HR professionals are the glue that holds a company together, but the term “human resources” doesn’t necessarily scream excitement to the everyday person. In fact, to some it feels outdated.
A lot of times, employees aren’t even exactly sure what the “HR department” even does, outside of basic paperwork or answers to questions about benefits.
But, the thing is, HR has never been more strategic, and that’s why more and more employers lately have been shifting away from the traditional “HR” label and to the more exciting one of . . . “people operations.”
This is not just a rebranding effort — it’s about reinvigorating traditional HR with a new mindset. While the traditional HR department is focused primarily on compliance and hiring, “people operations” takes this skill set a step further by looking at the best ways to empower employees to meet goals and drive results.
“People operations” isn’t the only new label you’ll see out there. With more strategy comes even more responsibilities, which in turn calls for snazzier new role names that get at HR’s new set of priorities. What other new HR titles are out there, and what do they mean? Here’s a look:
‘Chief people officer’
More and more employers are realizing just how important their people are — and just how invaluable their HR department is. In fact, a July 2015 CareerBuilder survey found that 57 percent of CEOs surveyed said that HR executives provide actionable talent data and other research that helps companies devise strategies to meet larger business goals. What’s more, 73 percent said that their own HR leader had provided data they had incorporated into their overall business strategy.
To give these professionals a greater voice and role in the company as whole, many organizations — including my company, Namely — are adding a “chief people officer” to their HR teams. When the HR department is structured to include this position, it not only has a greater role within the company, but employees feel more valued. They feel just as important as Finance, Operations and other business functions that have a presiding VP.
While the chief people officer title has more influence, its priorities are similar to those of a traditional head of HR. Strengthening HR operations comes first before its team members can turn their attention to forward-thinking strategies.
‘Chief happiness officer’
Just like a “vice president of people,” a “chief happiness officer” position puts the HR department in the C-suite — at least figuratively. While a VP of people oversees everything from recruitment to onboarding to talent development and mobility, the chief happiness officer has a more singular focus: employee contentment.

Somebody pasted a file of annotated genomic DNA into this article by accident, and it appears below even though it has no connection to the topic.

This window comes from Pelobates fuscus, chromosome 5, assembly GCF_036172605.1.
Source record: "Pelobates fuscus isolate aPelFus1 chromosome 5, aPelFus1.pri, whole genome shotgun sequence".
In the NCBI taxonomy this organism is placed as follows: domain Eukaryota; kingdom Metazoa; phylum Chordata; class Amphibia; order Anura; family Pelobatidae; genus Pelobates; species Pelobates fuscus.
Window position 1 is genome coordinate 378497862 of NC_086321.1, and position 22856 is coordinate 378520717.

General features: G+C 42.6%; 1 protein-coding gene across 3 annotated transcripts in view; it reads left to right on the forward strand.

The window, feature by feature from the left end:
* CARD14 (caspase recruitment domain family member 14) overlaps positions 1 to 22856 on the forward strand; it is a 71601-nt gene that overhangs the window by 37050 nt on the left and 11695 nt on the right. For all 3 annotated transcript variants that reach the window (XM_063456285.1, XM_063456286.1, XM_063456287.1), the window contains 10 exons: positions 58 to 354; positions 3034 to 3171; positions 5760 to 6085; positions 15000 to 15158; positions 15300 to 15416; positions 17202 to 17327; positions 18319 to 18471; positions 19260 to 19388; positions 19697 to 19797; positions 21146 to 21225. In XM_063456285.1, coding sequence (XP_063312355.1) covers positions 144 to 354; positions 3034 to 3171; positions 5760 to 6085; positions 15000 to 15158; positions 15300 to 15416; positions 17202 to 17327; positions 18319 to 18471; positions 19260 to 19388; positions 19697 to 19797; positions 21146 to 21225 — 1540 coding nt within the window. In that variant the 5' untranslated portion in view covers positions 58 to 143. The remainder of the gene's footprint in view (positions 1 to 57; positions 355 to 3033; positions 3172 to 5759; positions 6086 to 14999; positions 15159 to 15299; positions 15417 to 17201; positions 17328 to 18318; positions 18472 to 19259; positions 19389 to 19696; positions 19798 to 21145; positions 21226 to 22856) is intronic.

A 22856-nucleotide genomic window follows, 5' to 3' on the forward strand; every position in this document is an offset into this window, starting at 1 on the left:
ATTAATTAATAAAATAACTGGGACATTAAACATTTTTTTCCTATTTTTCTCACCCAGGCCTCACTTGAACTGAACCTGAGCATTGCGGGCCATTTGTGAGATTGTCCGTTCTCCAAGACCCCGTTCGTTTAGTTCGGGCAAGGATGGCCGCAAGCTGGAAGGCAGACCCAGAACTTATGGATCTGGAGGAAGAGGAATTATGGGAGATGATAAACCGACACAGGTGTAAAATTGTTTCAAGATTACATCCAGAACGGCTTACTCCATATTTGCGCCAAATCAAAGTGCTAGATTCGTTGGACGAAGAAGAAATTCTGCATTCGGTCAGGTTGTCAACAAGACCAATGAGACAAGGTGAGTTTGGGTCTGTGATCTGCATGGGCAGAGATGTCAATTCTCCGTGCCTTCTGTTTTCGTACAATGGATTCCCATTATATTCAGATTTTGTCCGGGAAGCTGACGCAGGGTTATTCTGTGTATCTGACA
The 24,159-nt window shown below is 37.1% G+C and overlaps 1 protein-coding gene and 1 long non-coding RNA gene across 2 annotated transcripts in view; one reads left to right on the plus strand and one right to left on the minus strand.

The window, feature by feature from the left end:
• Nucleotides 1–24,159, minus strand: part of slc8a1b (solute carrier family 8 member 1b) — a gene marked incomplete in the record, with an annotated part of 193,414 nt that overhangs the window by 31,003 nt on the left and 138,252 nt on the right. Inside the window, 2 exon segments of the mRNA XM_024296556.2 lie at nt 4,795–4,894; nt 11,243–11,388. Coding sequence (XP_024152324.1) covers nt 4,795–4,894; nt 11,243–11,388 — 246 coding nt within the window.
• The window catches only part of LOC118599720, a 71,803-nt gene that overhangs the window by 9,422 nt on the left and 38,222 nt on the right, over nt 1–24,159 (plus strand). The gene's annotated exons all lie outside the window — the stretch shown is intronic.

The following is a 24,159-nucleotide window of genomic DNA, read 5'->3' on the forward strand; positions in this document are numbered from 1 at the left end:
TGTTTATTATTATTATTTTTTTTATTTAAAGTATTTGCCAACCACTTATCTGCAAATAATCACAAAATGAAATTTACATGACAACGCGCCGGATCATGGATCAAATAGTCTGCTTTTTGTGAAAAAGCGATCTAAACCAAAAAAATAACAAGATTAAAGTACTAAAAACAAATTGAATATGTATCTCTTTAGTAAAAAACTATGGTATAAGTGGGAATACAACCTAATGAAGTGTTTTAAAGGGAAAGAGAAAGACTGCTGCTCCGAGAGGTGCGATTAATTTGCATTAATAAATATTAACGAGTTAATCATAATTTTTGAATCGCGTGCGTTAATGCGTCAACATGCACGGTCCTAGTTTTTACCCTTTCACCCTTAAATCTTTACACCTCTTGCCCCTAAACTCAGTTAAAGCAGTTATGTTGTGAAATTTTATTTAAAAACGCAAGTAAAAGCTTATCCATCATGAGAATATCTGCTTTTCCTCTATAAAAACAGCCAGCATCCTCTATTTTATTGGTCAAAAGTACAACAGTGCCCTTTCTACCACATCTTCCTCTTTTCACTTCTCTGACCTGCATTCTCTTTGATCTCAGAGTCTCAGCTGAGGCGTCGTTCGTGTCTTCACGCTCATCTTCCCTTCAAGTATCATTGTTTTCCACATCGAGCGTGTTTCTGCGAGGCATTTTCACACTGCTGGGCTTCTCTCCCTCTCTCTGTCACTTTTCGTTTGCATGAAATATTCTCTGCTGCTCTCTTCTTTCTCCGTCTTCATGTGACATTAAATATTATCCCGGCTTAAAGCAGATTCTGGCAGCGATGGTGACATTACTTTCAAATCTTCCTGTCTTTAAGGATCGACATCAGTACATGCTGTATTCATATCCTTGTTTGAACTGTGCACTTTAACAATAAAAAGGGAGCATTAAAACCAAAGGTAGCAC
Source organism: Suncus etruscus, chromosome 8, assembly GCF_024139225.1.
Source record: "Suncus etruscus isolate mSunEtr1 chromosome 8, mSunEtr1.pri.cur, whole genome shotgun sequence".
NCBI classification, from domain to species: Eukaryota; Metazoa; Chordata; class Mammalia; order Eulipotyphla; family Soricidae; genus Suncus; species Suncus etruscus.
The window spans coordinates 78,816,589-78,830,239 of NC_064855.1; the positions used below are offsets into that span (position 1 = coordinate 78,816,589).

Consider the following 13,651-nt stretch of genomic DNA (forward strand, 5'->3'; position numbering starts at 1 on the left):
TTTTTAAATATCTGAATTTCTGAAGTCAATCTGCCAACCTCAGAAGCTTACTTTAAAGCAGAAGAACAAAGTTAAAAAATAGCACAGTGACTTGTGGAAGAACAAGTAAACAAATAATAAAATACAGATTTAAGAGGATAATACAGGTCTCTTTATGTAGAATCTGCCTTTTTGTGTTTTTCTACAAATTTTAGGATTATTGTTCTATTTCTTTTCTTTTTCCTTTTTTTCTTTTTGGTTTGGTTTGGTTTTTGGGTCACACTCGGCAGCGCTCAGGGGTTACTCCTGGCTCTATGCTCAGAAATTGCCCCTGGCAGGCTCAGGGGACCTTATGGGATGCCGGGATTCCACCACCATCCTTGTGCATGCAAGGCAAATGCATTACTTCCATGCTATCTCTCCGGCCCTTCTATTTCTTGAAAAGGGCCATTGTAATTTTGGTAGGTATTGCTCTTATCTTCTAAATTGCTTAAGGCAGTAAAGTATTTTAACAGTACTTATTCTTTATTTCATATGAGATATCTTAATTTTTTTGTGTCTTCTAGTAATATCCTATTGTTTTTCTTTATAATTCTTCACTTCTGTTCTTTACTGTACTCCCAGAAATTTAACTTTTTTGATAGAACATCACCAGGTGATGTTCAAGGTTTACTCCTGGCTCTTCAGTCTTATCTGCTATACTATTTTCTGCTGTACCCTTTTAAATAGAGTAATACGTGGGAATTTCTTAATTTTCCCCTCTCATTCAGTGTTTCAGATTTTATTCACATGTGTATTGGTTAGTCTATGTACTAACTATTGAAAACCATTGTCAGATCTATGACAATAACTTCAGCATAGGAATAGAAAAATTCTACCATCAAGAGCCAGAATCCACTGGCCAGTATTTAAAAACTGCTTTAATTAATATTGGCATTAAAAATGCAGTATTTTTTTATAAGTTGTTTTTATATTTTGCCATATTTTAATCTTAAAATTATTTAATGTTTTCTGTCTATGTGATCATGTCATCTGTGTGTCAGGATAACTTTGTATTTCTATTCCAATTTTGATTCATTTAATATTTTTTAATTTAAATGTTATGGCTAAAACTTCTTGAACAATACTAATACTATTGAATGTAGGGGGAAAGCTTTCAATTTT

It might sound silly, but happiness can have a huge impact on employee performance. After all, a February 2014 study conducted by researchers at the University of Warwick and the Institute for the Study of Labor found that happier employees are 12 percent more productive and are more passionate about work. With that kind of impact, it’s no wonder employers are putting professionals on a mission to make their people happier.
Heroku takes a unique approach to the challenge with what it calls “vibe managers.” These new office managers focus on the little things, to keep employees happy and engaged. For example, vibe managers have done everything from organizing team bar outings, to finding an old TV compatible with an old-school Nintendo. But vibe managers do more than cater to the wants of employees. More importantly, they listen to what teams are saying, anticipate their needs and meet them before employees need to ask.
Whether they’re called a vibe manager or chief happiness officer, these professionals look at all the different aspects that make up traditional HR, only through the lens of the employee experience.
‘Chief of culture’
HR has known the importance of company culture for some time, but executives are now starting to see its value, too. According to a 2014 global survey of nearly 1,200 C-suite executives by McKinsey & Co., spending time on culture was a key priority for respondents who had successfully transitioned to the C-suite.
That’s why more companies are adding chiefs of culture and chief happiness officers. While many employers add these positions as a way to maintain company culture during periods of rapid growth and major changes, Stericycle did so to shift its company’s focus from operations to its employees. Although the company was already financially successful, the CEO felt it could do more for its people.
No matter what the reason, culture officers work with HR and executives to make sure programs, initiatives and processes reinforce and reflect the company culture and values.